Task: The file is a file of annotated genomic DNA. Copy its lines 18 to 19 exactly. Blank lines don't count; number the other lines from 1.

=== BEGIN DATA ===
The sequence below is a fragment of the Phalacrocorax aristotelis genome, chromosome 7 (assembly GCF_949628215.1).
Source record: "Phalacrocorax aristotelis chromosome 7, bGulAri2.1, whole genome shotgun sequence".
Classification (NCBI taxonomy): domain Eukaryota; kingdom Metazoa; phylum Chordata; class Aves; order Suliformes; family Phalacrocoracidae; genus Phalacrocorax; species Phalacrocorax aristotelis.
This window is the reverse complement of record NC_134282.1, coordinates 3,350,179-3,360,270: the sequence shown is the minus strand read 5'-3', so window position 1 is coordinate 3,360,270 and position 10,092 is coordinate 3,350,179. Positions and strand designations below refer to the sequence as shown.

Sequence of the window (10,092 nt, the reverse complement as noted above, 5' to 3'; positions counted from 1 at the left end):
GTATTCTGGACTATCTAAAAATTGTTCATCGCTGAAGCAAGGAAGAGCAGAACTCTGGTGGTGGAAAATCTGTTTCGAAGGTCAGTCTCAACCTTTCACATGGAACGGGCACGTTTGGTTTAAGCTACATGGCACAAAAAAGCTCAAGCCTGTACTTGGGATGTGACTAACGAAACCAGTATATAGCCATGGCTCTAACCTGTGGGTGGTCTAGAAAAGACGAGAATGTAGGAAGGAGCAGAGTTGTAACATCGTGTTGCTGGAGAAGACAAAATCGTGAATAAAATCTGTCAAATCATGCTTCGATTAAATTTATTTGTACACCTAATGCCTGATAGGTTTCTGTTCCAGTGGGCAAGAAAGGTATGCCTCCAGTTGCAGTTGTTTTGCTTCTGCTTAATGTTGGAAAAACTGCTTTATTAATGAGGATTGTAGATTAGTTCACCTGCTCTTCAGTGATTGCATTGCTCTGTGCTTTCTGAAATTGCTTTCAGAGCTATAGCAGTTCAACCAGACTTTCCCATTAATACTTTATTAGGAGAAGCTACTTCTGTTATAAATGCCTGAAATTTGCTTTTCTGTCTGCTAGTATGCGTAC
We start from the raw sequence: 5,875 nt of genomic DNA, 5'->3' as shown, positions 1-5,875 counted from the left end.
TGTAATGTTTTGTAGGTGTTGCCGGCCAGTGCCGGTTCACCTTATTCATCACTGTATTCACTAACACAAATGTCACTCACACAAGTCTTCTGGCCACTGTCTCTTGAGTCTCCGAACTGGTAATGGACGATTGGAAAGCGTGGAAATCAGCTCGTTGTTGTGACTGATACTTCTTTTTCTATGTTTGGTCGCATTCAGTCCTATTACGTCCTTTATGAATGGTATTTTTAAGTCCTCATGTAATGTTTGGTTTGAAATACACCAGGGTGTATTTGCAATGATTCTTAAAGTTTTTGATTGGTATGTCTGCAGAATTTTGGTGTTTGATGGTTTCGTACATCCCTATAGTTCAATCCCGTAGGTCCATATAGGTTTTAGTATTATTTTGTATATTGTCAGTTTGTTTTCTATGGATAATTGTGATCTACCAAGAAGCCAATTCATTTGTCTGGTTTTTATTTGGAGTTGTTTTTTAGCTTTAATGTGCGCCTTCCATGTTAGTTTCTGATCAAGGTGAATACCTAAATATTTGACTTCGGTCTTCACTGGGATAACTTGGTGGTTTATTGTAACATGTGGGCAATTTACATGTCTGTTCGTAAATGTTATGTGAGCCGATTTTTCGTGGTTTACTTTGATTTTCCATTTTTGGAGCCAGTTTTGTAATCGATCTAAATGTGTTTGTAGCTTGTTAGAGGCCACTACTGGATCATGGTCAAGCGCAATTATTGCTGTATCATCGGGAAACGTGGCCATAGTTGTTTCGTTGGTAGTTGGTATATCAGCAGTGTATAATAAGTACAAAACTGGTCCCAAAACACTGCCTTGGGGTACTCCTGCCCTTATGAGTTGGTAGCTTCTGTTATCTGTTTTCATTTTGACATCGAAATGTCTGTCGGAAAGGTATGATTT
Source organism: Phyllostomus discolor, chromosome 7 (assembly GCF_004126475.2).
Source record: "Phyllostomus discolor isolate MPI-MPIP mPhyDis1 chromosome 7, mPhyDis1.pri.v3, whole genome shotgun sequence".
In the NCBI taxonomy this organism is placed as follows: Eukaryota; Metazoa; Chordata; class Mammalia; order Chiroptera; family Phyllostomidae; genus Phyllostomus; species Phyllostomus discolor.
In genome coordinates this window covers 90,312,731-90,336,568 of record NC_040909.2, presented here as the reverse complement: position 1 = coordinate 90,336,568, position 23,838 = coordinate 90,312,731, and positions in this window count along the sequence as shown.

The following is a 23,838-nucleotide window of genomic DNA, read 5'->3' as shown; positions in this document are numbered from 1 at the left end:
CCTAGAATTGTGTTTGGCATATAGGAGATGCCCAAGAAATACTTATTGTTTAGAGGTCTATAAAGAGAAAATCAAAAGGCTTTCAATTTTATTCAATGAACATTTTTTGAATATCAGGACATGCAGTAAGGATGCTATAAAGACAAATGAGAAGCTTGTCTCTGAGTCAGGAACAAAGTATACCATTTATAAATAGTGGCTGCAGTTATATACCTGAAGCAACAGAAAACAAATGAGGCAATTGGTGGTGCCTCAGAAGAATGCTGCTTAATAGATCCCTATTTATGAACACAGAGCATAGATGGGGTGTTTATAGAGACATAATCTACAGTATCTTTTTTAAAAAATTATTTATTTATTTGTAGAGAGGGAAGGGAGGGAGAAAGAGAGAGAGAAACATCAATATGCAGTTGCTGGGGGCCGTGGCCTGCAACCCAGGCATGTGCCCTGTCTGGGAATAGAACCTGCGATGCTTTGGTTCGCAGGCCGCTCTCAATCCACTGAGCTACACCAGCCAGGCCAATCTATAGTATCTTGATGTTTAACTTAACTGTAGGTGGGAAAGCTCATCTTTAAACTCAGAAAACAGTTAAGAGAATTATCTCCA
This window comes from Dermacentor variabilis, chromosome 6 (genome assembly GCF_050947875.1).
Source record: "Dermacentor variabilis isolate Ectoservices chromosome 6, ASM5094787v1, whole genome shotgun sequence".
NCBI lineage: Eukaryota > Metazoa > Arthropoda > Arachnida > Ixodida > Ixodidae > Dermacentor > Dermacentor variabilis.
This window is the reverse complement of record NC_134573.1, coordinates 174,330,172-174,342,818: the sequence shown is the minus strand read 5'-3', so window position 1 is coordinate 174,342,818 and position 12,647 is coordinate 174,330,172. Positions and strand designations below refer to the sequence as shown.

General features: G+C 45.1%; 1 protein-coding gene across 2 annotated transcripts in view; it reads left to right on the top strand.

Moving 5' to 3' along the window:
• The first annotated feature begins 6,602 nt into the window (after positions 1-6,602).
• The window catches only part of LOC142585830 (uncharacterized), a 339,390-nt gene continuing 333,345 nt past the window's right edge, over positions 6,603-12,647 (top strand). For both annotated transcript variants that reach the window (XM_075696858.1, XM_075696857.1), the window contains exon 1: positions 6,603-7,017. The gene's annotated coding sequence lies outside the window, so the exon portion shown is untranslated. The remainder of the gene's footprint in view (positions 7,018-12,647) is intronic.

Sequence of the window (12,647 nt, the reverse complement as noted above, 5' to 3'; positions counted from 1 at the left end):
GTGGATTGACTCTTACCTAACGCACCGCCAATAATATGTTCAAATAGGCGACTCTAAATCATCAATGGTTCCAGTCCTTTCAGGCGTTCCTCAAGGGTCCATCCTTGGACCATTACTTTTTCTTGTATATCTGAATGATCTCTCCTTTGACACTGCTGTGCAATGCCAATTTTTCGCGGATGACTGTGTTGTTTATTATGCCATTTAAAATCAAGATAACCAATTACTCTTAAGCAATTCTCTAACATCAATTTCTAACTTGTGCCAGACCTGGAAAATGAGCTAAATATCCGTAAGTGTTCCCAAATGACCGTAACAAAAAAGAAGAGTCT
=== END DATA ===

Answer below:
This window is the reverse complement of record NC_134573.1, coordinates 174,330,172-174,342,818: the sequence shown is the minus strand read 5'-3', so window position 1 is coordinate 174,342,818 and position 12,647 is coordinate 174,330,172. Positions and strand designations below refer to the sequence as shown.

General features: G+C 45.1%; 1 protein-coding gene across 2 annotated transcripts in view; it reads left to right on the top strand.